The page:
I am rather new to the DIY/hobbyist electrical engineering scene. I am working with an arduino, a 9V power supply, and a few 7805 voltage regulators. I bought some sort of run of the mill PCB board with many many copper squares and pin holes on it, and I have been using that to construct my project. In the end I am trying to drive up to about 100 LEDs.

The copper squares on the pcb board seem really close. And yes, I am sure the wiring/soldering job I have done is rather horrid, but I have a limited budget and knowledge.

What I would like to know, as I have had a hard time tracking down an answer, is whether or not my solder joints and the contacts of my various components are too close together and I am risking a situation where an arching might occur. I am really not all too sure on how much distance it takes for 5 volts to gap. So far I haven't had any issues, but since I want to make a gift for someone I care about, making sure its relatively safe for them to possess would make me feel comfortable giving it to them.

I have linked to two pictures, one of the underside of my board, and the other of the side of the board with the 7805s in sight, so that hopefully some rough idea of scale here is possible.

Thanks much in advance!

side of board bottom of board

  • \$\begingroup\$ Get yourself some flux. The solder isn't wetting the pads properly. Or even some sandpaper would help. \$\endgroup\$ Sep 11, 2014 at 3:39
  • \$\begingroup\$ Okay, can do. What about the distance though? Would these pads ever gap at 5 volts? \$\endgroup\$
    – user53006
    Sep 11, 2014 at 3:46
  • \$\begingroup\$ at 5v and the power levels you're dealing with, you don't really need to worry about arcing. Only worry about accidentally soldering shorts. Just improve your soldering skills so the joints look nice, and you'll be in the clear. \$\endgroup\$ Sep 11, 2014 at 3:46
  • \$\begingroup\$ I estimate my circuit could draw up to 2.5 amps, but again, only at 5 volts. @whatsisname do you feel that the arching still isn't an issue? \$\endgroup\$
    – user53006
    Sep 11, 2014 at 3:47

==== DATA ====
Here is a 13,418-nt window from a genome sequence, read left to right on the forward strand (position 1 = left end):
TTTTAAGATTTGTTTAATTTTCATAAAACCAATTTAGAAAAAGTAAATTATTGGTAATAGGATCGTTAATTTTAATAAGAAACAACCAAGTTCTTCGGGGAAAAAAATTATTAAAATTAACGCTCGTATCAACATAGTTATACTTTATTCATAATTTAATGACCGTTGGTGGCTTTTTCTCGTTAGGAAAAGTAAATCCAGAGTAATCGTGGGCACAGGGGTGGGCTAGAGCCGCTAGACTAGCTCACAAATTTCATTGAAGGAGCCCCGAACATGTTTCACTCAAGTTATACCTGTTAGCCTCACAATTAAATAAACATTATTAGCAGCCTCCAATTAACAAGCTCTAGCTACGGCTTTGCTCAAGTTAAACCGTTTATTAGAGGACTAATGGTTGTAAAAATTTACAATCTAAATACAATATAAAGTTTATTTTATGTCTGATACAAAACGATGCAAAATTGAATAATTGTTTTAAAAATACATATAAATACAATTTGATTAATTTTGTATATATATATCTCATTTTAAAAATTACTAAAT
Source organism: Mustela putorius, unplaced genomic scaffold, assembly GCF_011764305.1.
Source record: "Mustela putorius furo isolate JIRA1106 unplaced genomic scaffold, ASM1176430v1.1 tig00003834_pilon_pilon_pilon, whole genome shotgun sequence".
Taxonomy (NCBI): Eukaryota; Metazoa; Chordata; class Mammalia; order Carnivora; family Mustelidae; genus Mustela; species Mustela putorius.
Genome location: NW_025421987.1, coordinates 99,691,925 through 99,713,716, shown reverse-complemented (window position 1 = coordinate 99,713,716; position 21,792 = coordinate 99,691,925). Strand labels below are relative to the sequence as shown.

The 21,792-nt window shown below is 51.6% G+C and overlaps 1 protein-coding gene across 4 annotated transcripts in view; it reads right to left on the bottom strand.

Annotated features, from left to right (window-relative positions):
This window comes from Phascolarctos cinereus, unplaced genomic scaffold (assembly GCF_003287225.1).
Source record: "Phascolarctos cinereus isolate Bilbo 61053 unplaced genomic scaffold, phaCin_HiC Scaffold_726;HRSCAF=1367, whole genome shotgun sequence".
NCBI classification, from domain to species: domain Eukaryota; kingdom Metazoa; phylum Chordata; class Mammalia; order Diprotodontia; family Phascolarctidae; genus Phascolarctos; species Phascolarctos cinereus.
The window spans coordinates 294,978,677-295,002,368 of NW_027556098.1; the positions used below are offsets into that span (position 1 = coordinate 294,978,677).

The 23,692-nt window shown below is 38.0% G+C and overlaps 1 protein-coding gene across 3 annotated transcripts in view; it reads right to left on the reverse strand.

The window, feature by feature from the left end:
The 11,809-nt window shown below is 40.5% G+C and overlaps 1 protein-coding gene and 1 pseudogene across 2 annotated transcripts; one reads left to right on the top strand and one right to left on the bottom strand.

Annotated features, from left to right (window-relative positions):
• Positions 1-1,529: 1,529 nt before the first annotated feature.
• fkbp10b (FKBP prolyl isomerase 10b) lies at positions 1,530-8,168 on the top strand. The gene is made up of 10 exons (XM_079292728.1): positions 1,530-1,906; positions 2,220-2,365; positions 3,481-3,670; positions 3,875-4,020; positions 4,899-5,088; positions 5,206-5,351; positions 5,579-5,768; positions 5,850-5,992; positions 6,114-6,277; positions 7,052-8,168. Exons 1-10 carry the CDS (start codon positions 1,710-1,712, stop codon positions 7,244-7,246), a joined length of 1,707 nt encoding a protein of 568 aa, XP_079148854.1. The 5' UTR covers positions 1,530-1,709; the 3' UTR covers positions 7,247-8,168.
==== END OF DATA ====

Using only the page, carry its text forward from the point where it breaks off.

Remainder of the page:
• 1
    \$\begingroup\$ Arc distance is dependent on voltage. \$\endgroup\$ Sep 11, 2014 at 3:49

1 Answer 1


The breakdown voltage of air is about 3kV/mm, so there will be no problem. With 5V this will be 1.7µm.

And if you leave always 2 rows of copper squares alone, there shouldn't be a problem with short circuits.

But: If you want to use about 100 LEDs (each drawing 20mA i assume?) each of the 7805 (you use 3 all in all?) will need about 700mA. I don't know your input voltage. But depending on it and Ohm's Law the 7805 will be pretty hot... You can calculate the power dissipation with $$ P_W = (U_{in} - U_{out}) \cdot I_{out} $$

In your datasheet you will find a diagramm showing IC temperature over P_W.

  • \$\begingroup\$ +1 for adding about temperatures...too often overlooked. \$\endgroup\$
    – Sarima
    Sep 11, 2014 at 8:08
  • \$\begingroup\$ I like the use of the real brakedown voltage, but it might also be worth pointing to the IPC-2221 standard on safe conductor spacing (or a summary of it such as this one) which gives a nice table for higher voltages. \$\endgroup\$
    – Xcodo
    Sep 11, 2014 at 8:50
  • \$\begingroup\$ Regarding the heat dissipation, the OP may find My linear voltage regulator is overheating very fast useful. \$\endgroup\$ Sep 11, 2014 at 10:32
  • \$\begingroup\$ I have a 9 volt power supply rated at 3000mA. I don't really understand what you mean when you say 'leave always 2 rows of copper square alone'. There isn't two rows of copper in between the contacts of my 7805s. I also tried looking on the datasheet for the heat dissipation properties, but was unable to find it. Maybe I am not reading the datasheet correctly? sparkfun.com/datasheets/Components/LM7805.pdf \$\endgroup\$
    – user53006
    Sep 11, 2014 at 11:59
  • \$\begingroup\$ About the copper rows: You have to be sure that the solder won't connect two circuits for a short circuit. Use a multimeter while soldering to ensure that :) \$\endgroup\$
    – GER_Moki
    Sep 11, 2014 at 12:50

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